Floridians want to revisit the 2007 legislation and don't want "quick fixes", reveals a PCI poll
The Property Casualty Insurers Association of America (PCI) has unveiled the results of an independent statewide poll that sought insight into Floridians’ concerns about the state’s current property insurance climate and assessed their opinions about several alternative approaches to stabilising the property insurance market.
The poll of 800 likely Florida voters, conducted by Neil Newhouse of Public Opinion Strategies on January 20-22, demonstrated the need for continued dialogue between public policymakers, consumers, and insurers that focuses on meaningful long-term solutions to Florida’s property insurance problem.
The poll confirmed that homeowners insurance reform remains a top priority for Floridians and voters want the legislature to revisit the changes made to the property insurance system in 2007.
But when addressing these issues, consumers want to look at long-term solutions and innovative approaches instead of “quick fixes”.
PCI CEO and president David Sampson convened a meeting today in Tallahassee with the state’s top leaders in the business community to review the results of the poll and discuss how we can move forward together to seek meaningful long-term solutions.
“Floridians understand the delicate balance between long-term market stability and immediate rate relief,” said Sampson. “It is imperative for all of us – insurers, policymakers, and consumers – to work together to deliver the long-term market stability so important to the lives of individual consumers and the economic health of the entire state.
"Any realistic long-term solution needs to include the private market. The state and federal government can and should pay important roles, but government cannot solve the problem on its own.”
PCI commissioned the statewide survey in hopes that it would serve as a roadmap for lawmakers when dealing with the upcoming Session and the issue of homeowners insurance.
“We have been advocating for solutions that would revitalise the private market, and protect the state from further financial liability, while also encouraging stronger building codes and rates based on risk,” said Sampson. “We look forward to continuing to be a part of the discussion as Session convenes next week, and hope that this roadmap will serve as a resource that will lead to stronger homes, safer families and an insurance climate in Florida that will benefit all Floridians.”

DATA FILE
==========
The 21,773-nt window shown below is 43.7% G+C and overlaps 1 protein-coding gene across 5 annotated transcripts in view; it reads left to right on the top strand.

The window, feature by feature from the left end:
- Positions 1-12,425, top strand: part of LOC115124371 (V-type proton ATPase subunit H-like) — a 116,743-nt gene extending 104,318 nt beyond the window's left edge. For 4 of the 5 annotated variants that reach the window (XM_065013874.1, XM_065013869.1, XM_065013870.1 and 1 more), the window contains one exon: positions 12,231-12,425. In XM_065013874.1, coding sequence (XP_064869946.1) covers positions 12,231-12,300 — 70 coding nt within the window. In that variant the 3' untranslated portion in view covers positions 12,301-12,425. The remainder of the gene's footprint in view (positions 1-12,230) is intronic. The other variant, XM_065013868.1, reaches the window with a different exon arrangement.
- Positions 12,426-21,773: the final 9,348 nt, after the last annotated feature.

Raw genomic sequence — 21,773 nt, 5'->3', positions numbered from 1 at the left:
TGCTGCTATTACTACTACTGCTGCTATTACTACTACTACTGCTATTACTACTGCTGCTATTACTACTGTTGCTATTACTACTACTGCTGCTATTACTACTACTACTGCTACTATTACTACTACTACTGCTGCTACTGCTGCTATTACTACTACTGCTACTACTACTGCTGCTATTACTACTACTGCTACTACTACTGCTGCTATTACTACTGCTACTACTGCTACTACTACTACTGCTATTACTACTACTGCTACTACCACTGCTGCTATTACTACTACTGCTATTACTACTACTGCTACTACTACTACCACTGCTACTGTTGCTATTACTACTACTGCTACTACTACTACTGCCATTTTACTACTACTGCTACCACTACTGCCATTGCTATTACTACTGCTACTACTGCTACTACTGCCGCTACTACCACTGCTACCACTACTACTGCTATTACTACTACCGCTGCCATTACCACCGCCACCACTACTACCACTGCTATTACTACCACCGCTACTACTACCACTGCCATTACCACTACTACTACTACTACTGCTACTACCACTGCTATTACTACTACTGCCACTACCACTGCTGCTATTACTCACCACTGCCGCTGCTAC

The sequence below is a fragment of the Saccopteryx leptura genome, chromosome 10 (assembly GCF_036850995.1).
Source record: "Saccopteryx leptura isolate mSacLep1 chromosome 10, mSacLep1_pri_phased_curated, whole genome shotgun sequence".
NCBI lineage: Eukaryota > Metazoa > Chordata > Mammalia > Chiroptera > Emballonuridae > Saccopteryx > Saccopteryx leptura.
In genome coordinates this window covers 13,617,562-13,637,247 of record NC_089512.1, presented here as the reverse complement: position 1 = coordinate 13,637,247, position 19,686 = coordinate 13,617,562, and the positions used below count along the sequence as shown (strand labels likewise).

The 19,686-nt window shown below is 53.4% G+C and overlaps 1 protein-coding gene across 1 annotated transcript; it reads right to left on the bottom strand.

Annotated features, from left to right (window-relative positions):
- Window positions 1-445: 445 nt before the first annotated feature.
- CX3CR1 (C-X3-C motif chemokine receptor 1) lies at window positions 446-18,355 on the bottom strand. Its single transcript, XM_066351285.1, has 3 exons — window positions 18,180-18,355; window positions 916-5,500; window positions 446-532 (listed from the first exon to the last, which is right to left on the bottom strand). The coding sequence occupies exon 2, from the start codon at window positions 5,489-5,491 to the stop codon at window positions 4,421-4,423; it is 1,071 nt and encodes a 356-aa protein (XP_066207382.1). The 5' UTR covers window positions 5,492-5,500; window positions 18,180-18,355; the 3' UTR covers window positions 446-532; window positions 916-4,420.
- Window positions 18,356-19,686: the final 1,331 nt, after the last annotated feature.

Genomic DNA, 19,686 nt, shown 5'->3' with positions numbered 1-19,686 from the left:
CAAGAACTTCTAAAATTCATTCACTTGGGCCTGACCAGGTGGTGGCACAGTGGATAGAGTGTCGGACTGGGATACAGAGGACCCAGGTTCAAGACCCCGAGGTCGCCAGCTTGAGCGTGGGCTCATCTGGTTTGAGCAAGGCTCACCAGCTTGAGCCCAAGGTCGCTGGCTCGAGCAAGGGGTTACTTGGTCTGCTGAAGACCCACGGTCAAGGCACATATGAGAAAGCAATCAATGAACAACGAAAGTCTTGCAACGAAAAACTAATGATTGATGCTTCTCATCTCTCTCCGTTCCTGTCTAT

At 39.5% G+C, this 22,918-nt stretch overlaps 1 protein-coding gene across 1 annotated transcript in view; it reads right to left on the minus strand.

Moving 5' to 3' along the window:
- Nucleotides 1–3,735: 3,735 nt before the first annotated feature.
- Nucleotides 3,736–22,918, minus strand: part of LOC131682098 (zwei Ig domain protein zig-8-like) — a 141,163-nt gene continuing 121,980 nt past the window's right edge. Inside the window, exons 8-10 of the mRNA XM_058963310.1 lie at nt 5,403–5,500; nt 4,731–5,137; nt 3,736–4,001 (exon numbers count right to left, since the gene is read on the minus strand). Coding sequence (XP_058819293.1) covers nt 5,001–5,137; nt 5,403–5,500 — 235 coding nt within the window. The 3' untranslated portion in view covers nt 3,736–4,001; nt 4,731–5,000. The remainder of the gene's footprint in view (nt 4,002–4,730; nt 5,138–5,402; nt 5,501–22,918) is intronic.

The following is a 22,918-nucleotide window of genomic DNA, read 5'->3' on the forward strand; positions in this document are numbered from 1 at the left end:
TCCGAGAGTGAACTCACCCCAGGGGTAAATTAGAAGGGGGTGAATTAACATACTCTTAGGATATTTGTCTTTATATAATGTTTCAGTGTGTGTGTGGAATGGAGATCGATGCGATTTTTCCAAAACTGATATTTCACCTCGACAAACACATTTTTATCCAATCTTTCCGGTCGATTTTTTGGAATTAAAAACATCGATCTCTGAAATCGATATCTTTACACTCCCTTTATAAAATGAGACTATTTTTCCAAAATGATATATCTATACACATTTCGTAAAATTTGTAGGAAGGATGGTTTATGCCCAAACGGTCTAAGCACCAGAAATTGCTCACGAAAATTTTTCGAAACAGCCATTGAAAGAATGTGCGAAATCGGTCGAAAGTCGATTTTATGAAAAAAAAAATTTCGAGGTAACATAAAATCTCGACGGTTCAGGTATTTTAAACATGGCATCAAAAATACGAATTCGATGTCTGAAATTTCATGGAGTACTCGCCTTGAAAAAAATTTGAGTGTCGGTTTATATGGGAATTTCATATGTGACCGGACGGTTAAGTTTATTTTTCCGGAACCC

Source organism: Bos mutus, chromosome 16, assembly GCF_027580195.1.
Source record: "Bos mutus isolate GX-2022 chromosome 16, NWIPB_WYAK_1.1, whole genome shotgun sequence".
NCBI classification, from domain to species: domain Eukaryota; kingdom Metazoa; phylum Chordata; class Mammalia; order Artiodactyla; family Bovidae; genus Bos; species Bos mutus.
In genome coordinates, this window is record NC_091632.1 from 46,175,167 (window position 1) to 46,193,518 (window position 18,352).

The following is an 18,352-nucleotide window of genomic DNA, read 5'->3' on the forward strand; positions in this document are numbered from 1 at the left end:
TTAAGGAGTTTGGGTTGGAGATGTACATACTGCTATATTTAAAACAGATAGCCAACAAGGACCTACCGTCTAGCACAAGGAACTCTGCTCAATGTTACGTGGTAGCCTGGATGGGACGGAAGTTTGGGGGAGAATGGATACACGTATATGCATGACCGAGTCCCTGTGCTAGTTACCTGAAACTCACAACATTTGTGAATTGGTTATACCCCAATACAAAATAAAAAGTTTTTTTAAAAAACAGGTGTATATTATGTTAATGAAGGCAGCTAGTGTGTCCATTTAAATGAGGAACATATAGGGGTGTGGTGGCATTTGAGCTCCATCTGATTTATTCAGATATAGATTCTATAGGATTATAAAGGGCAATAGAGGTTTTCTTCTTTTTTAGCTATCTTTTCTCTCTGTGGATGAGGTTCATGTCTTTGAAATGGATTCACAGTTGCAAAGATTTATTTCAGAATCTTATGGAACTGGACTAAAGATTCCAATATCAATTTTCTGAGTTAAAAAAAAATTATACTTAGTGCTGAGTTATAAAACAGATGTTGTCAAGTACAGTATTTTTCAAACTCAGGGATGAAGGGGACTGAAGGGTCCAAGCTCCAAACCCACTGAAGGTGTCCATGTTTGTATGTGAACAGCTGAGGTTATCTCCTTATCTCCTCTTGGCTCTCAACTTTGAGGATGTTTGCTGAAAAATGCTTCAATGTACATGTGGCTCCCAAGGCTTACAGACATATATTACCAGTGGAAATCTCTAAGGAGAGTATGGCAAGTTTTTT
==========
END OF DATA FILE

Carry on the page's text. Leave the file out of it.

In 2008, PCI is urging policymakers and stakeholders to consider market-based solutions to provide relief to consumers and begin restoring a healthy public private partnership approach to the property insurance system in Florida.
These include fostering a more robust catastrophe bond market; providing guaranteed low interest loans to policyholders who opt to purchase high deductible policies; providing financial assistance to low income consumers; offering financial incentives to build safer new homes and retrofit existing homes that can withstand the brunt of hurricanes or firestorms.
At the federal level, PCI supports changes in the federal tax code to allow insurers to build catastrophe reserves on a tax free basis, and the creation of a well-structured public/private partnership between insurers and the state and federal government to provide liquidity in the event of catastrophic loss hold the promise of responsibly spreading financial risk and stabilising markets.